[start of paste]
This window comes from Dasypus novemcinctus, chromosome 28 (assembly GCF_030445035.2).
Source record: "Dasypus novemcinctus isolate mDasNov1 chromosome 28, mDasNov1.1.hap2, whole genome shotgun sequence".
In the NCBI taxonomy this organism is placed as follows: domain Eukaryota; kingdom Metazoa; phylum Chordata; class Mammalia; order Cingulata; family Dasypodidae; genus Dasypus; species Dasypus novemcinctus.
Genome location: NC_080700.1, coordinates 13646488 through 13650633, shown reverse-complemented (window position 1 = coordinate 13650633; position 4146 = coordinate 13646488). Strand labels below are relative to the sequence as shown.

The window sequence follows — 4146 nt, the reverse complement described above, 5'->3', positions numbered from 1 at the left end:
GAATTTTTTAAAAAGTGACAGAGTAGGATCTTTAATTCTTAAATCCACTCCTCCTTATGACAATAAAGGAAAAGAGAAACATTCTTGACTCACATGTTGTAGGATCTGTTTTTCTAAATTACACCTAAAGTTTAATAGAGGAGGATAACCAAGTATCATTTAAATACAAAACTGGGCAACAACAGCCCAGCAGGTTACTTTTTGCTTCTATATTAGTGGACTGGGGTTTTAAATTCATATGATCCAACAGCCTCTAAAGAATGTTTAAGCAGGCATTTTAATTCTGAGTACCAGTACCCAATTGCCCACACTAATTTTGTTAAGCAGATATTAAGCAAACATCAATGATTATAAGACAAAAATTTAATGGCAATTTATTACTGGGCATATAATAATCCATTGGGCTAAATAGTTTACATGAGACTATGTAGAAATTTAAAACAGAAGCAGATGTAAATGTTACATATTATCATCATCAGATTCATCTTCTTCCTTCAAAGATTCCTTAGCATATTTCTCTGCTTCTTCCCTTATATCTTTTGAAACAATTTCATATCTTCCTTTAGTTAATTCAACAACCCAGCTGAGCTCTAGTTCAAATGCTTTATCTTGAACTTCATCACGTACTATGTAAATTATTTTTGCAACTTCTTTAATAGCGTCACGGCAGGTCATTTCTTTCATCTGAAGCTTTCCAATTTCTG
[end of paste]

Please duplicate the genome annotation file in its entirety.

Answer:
This window comes from Dasypus novemcinctus, chromosome 28 (assembly GCF_030445035.2).
Source record: "Dasypus novemcinctus isolate mDasNov1 chromosome 28, mDasNov1.1.hap2, whole genome shotgun sequence".
In the NCBI taxonomy this organism is placed as follows: domain Eukaryota; kingdom Metazoa; phylum Chordata; class Mammalia; order Cingulata; family Dasypodidae; genus Dasypus; species Dasypus novemcinctus.
Genome location: NC_080700.1, coordinates 13646488 through 13650633, shown reverse-complemented (window position 1 = coordinate 13650633; position 4146 = coordinate 13646488). Strand labels below are relative to the sequence as shown.

The window sequence follows — 4146 nt, the reverse complement described above, 5'->3', positions numbered from 1 at the left end:
GAATTTTTTAAAAAGTGACAGAGTAGGATCTTTAATTCTTAAATCCACTCCTCCTTATGACAATAAAGGAAAAGAGAAACATTCTTGACTCACATGTTGTAGGATCTGTTTTTCTAAATTACACCTAAAGTTTAATAGAGGAGGATAACCAAGTATCATTTAAATACAAAACTGGGCAACAACAGCCCAGCAGGTTACTTTTTGCTTCTATATTAGTGGACTGGGGTTTTAAATTCATATGATCCAACAGCCTCTAAAGAATGTTTAAGCAGGCATTTTAATTCTGAGTACCAGTACCCAATTGCCCACACTAATTTTGTTAAGCAGATATTAAGCAAACATCAATGATTATAAGACAAAAATTTAATGGCAATTTATTACTGGGCATATAATAATCCATTGGGCTAAATAGTTTACATGAGACTATGTAGAAATTTAAAACAGAAGCAGATGTAAATGTTACATATTATCATCATCAGATTCATCTTCTTCCTTCAAAGATTCCTTAGCATATTTCTCTGCTTCTTCCCTTATATCTTTTGAAACAATTTCATATCTTCCTTTAGTTAATTCAACAACCCAGCTGAGCTCTAGTTCAAATGCTTTATCTTGAACTTCATCACGTACTATGTAAATTATTTTTGCAACTTCTTTAATAGCGTCACGGCAGGTCATTTCTTTCATCTGAAGCTTTCCAATTTCTG